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David Q. Mayne

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(Created page with "== Biography == David Quinn Mayne’s wide collection of research contributions has had tremendous impact on the development of control theory. Among these, the most important ...")
 
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Dr. Mayne was the first to describe what is now known as “particle filtering,” which is one of the central building blocks in nonlinear filtering. These methods are used in a vast array of applications including vehicle autopilots, aircraft tracking and the prediction of commodity prices. He also introduced the concept of differential dynamic programming as a method for solving optimal control problems and provided early guidelines for adaptive control.
 
Dr. Mayne was the first to describe what is now known as “particle filtering,” which is one of the central building blocks in nonlinear filtering. These methods are used in a vast array of applications including vehicle autopilots, aircraft tracking and the prediction of commodity prices. He also introduced the concept of differential dynamic programming as a method for solving optimal control problems and provided early guidelines for adaptive control.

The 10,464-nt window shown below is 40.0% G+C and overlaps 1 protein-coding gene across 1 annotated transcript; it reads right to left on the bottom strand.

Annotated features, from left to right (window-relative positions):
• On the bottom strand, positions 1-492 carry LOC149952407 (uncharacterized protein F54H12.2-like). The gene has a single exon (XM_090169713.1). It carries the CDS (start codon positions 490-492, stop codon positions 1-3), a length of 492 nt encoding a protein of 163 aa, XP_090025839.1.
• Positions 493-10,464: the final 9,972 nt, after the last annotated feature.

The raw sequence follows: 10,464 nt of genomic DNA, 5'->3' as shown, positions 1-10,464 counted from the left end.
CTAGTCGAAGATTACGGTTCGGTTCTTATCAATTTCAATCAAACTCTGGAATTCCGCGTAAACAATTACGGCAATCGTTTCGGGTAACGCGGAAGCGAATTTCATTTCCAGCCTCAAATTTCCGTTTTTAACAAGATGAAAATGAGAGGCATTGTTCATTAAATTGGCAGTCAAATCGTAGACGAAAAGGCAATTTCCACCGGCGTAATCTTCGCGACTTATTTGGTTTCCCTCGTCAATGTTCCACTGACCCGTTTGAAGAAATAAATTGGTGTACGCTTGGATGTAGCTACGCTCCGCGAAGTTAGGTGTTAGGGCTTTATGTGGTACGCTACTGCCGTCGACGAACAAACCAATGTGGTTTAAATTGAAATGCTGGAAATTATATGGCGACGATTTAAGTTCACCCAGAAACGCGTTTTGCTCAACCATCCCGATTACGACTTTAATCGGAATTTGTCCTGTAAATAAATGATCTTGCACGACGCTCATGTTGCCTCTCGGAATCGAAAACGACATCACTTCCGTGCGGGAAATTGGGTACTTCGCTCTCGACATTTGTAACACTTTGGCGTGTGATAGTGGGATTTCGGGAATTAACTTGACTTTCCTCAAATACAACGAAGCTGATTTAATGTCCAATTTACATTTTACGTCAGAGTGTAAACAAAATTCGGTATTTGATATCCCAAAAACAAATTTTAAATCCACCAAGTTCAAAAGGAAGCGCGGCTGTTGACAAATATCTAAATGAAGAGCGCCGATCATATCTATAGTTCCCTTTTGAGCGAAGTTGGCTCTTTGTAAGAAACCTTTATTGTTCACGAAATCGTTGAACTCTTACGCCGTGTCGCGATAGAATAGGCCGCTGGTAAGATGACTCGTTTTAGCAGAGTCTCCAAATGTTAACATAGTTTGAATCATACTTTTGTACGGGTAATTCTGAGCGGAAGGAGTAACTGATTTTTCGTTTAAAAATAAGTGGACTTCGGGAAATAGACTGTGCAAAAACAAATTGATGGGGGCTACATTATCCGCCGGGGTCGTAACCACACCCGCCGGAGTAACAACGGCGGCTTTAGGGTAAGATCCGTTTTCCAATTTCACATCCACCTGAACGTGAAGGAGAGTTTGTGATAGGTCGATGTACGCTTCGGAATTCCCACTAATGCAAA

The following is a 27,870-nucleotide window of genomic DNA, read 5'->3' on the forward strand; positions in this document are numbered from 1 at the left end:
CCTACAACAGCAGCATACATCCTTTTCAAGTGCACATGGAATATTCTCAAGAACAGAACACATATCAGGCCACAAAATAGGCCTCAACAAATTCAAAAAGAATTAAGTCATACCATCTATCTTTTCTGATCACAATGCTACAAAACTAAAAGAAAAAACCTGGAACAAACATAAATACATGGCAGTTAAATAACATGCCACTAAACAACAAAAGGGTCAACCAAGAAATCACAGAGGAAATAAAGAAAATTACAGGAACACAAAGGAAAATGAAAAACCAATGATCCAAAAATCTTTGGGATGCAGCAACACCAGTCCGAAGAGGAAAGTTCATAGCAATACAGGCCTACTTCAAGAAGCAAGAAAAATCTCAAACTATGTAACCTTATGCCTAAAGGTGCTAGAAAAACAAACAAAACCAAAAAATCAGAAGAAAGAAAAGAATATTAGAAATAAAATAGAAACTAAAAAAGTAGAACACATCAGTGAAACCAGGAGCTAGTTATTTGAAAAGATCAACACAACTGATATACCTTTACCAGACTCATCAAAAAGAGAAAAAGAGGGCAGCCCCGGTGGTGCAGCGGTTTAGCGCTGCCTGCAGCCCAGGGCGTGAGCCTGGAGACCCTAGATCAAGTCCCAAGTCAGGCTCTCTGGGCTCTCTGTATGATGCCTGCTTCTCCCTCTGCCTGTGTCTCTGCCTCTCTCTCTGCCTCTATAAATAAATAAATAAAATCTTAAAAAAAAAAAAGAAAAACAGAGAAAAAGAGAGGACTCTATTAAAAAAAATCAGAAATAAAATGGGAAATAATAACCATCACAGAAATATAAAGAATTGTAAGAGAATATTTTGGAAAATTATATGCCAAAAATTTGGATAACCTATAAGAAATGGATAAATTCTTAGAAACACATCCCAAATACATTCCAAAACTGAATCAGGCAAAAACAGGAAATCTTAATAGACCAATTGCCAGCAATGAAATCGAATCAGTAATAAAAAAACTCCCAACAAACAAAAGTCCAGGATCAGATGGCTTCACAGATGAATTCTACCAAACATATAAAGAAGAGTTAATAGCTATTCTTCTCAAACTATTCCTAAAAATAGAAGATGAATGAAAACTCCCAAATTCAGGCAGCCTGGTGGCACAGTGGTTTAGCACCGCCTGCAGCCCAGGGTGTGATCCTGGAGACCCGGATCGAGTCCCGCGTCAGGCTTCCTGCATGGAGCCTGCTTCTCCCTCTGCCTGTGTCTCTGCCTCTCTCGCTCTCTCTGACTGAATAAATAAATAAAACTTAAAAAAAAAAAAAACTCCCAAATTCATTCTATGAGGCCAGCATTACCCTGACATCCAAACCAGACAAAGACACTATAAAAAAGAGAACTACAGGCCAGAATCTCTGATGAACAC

An IEEE Life Fellow, Dr. Mayne is currently an emeritus professor and senior research investigator at Imperial College London.
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An [[IEEE Fellow Grade History|IEEE Life Fellow]], Dr. Mayne is currently an emeritus professor and senior research investigator at Imperial College London.
 
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[[Category:Control_engineering_computing]]
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[[Category:Control_engineering_computing]]
 
[[Category:Control_engineering_computing]]

Revision as of 18:38, 6 September 2011

Biography

David Quinn Mayne’s wide collection of research contributions has had tremendous impact on the development of control theory. Among these, the most important is his work in optimizing model predictive control (MPC), in which he provided a rigorous mathematical basis for analyzing MPC algorithms. His framework for studying the stability of MPC loops has become highly influential in MPC, whose impact can be seen in today’s high-speed electromechanical, aerospace and automotive systems.

Dr. Mayne was the first to describe what is now known as “particle filtering,” which is one of the central building blocks in nonlinear filtering. These methods are used in a vast array of applications including vehicle autopilots, aircraft tracking and the prediction of commodity prices. He also introduced the concept of differential dynamic programming as a method for solving optimal control problems and provided early guidelines for adaptive control.

An IEEE Life Fellow, Dr. Mayne is currently an emeritus professor and senior research investigator at Imperial College London.